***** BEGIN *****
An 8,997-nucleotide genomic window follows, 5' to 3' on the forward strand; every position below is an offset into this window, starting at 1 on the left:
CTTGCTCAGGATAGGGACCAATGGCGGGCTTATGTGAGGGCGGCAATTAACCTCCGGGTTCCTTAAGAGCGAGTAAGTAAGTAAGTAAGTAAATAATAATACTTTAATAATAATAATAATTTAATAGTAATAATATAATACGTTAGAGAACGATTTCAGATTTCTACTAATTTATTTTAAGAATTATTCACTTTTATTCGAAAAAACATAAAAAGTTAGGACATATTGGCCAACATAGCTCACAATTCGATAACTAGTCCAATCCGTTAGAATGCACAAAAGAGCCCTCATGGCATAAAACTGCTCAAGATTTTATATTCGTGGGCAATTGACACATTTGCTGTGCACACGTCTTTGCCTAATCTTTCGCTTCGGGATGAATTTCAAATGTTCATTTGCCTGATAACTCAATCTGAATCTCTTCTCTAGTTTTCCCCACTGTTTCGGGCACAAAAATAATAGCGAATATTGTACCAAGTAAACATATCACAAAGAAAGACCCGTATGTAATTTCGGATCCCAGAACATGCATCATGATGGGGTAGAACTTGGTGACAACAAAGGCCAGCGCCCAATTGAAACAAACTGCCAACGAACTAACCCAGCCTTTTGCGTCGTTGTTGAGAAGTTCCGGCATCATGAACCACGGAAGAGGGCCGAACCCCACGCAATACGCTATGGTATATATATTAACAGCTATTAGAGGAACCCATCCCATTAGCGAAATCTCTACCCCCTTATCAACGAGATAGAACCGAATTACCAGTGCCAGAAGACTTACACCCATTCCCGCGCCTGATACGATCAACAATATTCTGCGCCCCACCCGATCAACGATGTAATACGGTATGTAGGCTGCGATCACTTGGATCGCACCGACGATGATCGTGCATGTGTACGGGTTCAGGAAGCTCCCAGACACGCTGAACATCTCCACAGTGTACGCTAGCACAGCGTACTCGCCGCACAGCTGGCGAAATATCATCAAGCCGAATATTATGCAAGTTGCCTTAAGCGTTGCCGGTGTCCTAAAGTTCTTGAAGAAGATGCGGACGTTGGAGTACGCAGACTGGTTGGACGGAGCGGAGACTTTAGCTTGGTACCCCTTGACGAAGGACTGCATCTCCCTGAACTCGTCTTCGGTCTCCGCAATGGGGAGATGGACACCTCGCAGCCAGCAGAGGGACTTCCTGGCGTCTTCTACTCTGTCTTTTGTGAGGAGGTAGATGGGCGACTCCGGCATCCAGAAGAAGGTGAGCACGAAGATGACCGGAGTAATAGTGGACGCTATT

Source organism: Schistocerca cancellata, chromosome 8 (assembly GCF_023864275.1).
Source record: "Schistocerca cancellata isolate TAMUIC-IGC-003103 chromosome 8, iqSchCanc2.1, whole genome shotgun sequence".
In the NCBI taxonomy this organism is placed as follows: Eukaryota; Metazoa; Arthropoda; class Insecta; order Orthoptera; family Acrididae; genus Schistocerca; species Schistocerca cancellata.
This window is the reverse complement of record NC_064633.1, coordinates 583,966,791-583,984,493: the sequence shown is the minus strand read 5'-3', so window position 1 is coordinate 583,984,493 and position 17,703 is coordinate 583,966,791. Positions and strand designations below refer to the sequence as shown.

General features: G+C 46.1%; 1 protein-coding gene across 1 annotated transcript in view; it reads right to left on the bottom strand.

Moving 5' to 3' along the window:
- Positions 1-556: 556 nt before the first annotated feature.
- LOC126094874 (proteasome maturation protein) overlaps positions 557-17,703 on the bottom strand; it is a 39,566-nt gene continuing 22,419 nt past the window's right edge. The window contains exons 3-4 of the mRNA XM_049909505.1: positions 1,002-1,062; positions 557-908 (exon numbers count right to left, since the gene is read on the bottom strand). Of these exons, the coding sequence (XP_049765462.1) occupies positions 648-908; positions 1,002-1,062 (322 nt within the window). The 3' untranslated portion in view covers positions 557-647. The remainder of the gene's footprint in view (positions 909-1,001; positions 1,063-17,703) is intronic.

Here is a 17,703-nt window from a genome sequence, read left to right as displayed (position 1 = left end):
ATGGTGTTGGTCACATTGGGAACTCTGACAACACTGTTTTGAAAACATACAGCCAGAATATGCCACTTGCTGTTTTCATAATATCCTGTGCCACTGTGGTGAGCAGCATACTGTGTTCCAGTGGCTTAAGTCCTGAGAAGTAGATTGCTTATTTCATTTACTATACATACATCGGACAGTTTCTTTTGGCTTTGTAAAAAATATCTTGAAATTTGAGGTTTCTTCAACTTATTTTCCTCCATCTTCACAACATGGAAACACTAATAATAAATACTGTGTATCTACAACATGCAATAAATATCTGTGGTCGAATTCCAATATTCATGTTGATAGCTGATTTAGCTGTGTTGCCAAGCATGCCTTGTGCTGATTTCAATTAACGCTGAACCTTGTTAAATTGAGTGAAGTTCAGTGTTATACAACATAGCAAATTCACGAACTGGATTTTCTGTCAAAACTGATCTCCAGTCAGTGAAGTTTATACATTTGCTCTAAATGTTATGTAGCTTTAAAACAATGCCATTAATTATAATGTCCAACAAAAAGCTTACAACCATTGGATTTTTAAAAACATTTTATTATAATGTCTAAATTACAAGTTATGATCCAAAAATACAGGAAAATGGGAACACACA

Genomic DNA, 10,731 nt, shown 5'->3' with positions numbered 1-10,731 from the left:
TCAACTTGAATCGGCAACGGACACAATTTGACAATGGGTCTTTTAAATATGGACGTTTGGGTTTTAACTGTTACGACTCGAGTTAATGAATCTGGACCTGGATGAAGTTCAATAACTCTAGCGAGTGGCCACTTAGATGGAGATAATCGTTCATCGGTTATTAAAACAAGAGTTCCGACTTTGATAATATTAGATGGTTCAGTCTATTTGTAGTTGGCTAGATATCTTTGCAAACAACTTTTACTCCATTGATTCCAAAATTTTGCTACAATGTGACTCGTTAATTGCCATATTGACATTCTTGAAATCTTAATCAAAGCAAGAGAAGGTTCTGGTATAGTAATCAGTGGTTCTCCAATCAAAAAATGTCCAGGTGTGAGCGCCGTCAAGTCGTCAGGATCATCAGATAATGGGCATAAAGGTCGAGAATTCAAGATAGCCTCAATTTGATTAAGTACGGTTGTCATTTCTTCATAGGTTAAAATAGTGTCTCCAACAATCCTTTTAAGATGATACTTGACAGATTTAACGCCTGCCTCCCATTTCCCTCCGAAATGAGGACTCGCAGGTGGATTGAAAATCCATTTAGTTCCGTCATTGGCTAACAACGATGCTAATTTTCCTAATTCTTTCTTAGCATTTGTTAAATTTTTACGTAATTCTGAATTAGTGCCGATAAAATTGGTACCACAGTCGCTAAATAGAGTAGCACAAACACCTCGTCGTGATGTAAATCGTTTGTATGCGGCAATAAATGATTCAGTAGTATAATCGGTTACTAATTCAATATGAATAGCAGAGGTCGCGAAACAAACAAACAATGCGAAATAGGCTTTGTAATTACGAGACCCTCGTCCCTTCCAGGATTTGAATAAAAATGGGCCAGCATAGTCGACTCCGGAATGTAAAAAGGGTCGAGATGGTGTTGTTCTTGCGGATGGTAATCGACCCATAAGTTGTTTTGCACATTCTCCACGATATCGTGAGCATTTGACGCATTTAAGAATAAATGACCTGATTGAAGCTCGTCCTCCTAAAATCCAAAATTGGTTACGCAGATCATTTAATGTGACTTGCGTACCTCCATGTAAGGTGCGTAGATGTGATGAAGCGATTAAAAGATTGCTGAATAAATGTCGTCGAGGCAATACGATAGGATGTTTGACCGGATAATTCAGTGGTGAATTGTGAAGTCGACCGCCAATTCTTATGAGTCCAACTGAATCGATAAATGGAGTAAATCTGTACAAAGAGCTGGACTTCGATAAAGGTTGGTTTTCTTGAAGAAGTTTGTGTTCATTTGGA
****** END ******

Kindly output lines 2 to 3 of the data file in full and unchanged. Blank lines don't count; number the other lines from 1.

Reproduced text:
CTTGCTCAGGATAGGGACCAATGGCGGGCTTATGTGAGGGCGGCAATTAACCTCCGGGTTCCTTAAGAGCGAGTAAGTAAGTAAGTAAGTAAATAATAATACTTTAATAATAATAATAATTTAATAGTAATAATATAATACGTTAGAGAACGATTTCAGATTTCTACTAATTTATTTTAAGAATTATTCACTTTTATTCGAAAAAACATAAAAAGTTAGGACATATTGGCCAACATAGCTCACAATTCGATAACTAGTCCAATCCGTTAGAATGCACAAAAGAGCCCTCATGGCATAAAACTGCTCAAGATTTTATATTCGTGGGCAATTGACACATTTGCTGTGCACACGTCTTTGCCTAATCTTTCGCTTCGGGATGAATTTCAAATGTTCATTTGCCTGATAACTCAATCTGAATCTCTTCTCTAGTTTTCCCCACTGTTTCGGGCACAAAAATAATAGCGAATATTGTACCAAGTAAACATATCACAAAGAAAGACCCGTATGTAATTTCGGATCCCAGAACATGCATCATGATGGGGTAGAACTTGGTGACAACAAAGGCCAGCGCCCAATTGAAACAAACTGCCAACGAACTAACCCAGCCTTTTGCGTCGTTGTTGAGAAGTTCCGGCATCATGAACCACGGAAGAGGGCCGAACCCCACGCAATACGCTATGGTATATATATTAACAGCTATTAGAGGAACCCATCCCATTAGCGAAATCTCTACCCCCTTATCAACGAGATAGAACCGAATTACCAGTGCCAGAAGACTTACACCCATTCCCGCGCCTGATACGATCAACAATATTCTGCGCCCCACCCGATCAACGATGTAATACGGTATGTAGGCTGCGATCACTTGGATCGCACCGACGATGATCGTGCATGTGTACGGGTTCAGGAAGCTCCCAGACACGCTGAACATCTCCACAGTGTACGCTAGCACAGCGTACTCGCCGCACAGCTGGCGAAATATCATCAAGCCGAATATTATGCAAGTTGCCTTAAGCGTTGCCGGTGTCCTAAAGTTCTTGAAGAAGATGCGGACGTTGGAGTACGCAGACTGGTTGGACGGAGCGGAGACTTTAGCTTGGTACCCCTTGACGAAGGACTGCATCTCCCTGAACTCGTCTTCGGTCTCCGCAATGGGGAGATGGACACCTCGCAGCCAGCAGAGGGACTTCCTGGCGTCTTCTACTCTGTCTTTTGTGAGGAGGTAGATGGGCGACTCCGGCATCCAGAAGAAGGTGAGCACGAAGATGACCGGAGTAATAGTGGACGCTATT

Source organism: Schistocerca cancellata, chromosome 8 (assembly GCF_023864275.1).